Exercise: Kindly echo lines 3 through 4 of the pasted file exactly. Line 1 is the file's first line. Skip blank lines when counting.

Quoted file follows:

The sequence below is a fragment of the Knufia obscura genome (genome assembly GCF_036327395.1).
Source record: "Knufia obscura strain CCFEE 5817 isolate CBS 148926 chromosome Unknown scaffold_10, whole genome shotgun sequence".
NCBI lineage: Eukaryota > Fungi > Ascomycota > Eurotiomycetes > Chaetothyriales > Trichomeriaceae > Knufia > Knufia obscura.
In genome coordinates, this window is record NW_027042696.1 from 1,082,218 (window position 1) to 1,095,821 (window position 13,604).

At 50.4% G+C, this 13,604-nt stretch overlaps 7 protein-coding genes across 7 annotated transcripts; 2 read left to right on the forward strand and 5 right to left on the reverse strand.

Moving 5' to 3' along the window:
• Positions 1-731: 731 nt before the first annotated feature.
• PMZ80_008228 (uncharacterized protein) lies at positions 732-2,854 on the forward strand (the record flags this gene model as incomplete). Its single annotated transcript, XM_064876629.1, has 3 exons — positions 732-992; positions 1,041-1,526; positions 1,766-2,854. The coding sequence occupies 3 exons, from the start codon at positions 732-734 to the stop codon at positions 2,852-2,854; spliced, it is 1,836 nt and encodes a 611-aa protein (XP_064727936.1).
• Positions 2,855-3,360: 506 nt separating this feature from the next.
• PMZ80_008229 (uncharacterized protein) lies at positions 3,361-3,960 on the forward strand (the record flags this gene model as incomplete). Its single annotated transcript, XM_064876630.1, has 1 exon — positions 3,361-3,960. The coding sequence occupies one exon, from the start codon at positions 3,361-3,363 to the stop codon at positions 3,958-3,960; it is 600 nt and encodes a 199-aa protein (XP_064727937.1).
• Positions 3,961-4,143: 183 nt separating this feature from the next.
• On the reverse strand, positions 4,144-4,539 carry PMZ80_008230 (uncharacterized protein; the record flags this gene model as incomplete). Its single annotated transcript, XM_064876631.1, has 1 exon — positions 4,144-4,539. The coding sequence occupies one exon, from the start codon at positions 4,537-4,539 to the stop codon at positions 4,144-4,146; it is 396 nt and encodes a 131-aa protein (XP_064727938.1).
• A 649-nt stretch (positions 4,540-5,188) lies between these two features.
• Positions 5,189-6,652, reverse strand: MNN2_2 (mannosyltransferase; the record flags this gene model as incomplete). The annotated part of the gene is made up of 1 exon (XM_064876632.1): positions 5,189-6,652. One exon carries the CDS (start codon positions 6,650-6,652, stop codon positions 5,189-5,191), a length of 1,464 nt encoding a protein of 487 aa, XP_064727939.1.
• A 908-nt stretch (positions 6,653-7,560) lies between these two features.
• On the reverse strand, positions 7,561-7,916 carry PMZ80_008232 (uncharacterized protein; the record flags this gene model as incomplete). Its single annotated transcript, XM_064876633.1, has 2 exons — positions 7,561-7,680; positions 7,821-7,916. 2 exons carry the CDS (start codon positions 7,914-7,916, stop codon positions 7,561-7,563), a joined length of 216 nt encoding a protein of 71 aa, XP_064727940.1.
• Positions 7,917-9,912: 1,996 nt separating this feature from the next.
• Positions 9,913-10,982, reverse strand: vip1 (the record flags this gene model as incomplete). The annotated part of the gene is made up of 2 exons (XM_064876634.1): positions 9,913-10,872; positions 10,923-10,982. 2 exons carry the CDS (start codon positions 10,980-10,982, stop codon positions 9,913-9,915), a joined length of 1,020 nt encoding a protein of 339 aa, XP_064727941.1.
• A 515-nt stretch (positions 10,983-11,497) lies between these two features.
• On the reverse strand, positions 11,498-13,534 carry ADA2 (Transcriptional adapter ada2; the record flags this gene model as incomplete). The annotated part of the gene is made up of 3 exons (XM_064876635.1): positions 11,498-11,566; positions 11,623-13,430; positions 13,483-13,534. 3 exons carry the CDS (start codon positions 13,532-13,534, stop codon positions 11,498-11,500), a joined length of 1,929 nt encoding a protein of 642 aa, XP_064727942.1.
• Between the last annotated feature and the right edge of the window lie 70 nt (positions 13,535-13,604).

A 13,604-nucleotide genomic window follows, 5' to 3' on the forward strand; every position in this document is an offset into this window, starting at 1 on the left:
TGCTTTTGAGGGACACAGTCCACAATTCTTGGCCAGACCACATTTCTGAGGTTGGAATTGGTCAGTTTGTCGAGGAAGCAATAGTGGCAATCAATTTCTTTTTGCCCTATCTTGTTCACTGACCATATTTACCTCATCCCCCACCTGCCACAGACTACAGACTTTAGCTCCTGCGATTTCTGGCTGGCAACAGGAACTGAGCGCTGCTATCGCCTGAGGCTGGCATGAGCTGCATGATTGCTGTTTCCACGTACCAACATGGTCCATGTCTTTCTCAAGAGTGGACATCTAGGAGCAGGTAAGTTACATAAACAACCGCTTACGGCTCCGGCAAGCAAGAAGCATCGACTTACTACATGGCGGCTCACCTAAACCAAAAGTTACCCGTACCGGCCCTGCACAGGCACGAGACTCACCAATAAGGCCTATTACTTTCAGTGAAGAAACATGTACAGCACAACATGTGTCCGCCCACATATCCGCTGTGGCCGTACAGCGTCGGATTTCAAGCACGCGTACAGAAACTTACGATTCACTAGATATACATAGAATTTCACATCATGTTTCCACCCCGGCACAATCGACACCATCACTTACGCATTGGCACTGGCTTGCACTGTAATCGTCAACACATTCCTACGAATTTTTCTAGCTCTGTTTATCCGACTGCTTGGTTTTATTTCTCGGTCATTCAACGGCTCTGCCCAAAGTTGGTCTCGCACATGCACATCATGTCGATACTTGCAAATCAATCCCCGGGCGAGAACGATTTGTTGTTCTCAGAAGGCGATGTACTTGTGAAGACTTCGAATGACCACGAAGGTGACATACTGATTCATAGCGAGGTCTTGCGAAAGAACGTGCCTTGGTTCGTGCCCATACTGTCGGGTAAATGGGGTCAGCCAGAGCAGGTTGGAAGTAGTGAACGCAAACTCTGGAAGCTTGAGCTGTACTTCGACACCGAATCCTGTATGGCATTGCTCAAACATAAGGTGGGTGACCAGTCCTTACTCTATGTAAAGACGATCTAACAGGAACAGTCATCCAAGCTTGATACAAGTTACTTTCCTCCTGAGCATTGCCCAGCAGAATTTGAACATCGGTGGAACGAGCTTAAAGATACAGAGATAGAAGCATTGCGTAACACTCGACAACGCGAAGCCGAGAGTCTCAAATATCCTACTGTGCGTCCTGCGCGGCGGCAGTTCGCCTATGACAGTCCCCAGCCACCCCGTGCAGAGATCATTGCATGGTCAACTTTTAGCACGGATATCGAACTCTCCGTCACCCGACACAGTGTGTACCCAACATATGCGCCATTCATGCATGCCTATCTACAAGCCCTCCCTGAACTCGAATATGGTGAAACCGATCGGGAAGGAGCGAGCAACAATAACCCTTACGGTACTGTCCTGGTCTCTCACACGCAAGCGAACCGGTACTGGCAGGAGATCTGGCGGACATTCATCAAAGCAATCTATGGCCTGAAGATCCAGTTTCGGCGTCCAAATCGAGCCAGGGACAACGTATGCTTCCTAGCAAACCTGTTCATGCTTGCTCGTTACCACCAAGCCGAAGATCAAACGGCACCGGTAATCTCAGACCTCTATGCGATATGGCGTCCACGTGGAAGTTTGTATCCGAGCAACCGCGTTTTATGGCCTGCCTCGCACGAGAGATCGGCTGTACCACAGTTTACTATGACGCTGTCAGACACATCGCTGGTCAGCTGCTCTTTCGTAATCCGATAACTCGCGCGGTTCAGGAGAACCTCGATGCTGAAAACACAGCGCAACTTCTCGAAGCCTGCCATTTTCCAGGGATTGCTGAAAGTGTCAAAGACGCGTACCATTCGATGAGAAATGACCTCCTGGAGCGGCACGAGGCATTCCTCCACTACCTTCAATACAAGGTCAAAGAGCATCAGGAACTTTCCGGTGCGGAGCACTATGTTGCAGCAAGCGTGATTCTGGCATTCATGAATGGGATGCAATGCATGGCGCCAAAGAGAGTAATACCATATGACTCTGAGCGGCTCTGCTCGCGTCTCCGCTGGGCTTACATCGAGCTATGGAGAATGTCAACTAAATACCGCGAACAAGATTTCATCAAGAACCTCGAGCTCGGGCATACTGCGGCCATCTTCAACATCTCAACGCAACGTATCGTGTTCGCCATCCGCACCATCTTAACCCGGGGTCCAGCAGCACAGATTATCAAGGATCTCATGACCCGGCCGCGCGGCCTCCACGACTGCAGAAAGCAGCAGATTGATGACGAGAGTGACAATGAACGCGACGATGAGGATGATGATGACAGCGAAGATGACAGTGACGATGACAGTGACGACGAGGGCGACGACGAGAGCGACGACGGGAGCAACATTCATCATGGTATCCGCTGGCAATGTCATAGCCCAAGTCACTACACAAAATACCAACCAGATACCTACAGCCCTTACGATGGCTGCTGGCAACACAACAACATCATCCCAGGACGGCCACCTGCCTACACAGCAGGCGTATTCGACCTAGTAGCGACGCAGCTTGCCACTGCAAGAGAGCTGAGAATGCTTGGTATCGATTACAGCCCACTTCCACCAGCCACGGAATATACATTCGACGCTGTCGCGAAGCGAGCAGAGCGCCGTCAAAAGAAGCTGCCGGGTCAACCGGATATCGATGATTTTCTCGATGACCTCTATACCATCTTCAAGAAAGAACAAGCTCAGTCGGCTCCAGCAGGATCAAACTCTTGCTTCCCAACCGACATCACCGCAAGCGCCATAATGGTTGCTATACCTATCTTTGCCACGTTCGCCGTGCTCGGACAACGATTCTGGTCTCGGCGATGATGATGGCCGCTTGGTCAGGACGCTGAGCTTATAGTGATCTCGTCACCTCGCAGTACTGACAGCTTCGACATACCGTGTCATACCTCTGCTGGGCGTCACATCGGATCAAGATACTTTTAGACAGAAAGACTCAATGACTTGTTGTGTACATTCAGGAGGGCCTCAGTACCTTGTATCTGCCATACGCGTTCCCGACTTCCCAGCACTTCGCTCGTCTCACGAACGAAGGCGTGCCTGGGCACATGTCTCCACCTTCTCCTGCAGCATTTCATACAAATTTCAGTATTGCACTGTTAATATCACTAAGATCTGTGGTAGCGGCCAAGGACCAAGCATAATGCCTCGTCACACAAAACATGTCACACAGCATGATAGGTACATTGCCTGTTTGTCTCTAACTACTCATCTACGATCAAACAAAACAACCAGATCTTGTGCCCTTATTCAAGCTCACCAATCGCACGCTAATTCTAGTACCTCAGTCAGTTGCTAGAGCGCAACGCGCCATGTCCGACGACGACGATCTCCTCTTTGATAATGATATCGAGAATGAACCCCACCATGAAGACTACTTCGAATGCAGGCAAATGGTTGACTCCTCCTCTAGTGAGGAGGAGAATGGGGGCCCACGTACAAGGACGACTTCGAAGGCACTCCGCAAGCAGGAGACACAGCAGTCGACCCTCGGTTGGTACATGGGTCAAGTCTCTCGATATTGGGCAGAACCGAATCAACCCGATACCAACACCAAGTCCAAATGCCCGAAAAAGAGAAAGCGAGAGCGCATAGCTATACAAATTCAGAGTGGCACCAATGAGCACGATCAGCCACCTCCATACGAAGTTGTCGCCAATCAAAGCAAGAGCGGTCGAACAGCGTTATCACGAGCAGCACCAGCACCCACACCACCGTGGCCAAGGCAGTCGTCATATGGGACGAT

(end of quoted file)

NCBI lineage: Eukaryota > Fungi > Ascomycota > Eurotiomycetes > Chaetothyriales > Trichomeriaceae > Knufia > Knufia obscura.
In genome coordinates, this window is record NW_027042696.1 from 1,082,218 (window position 1) to 1,095,821 (window position 13,604).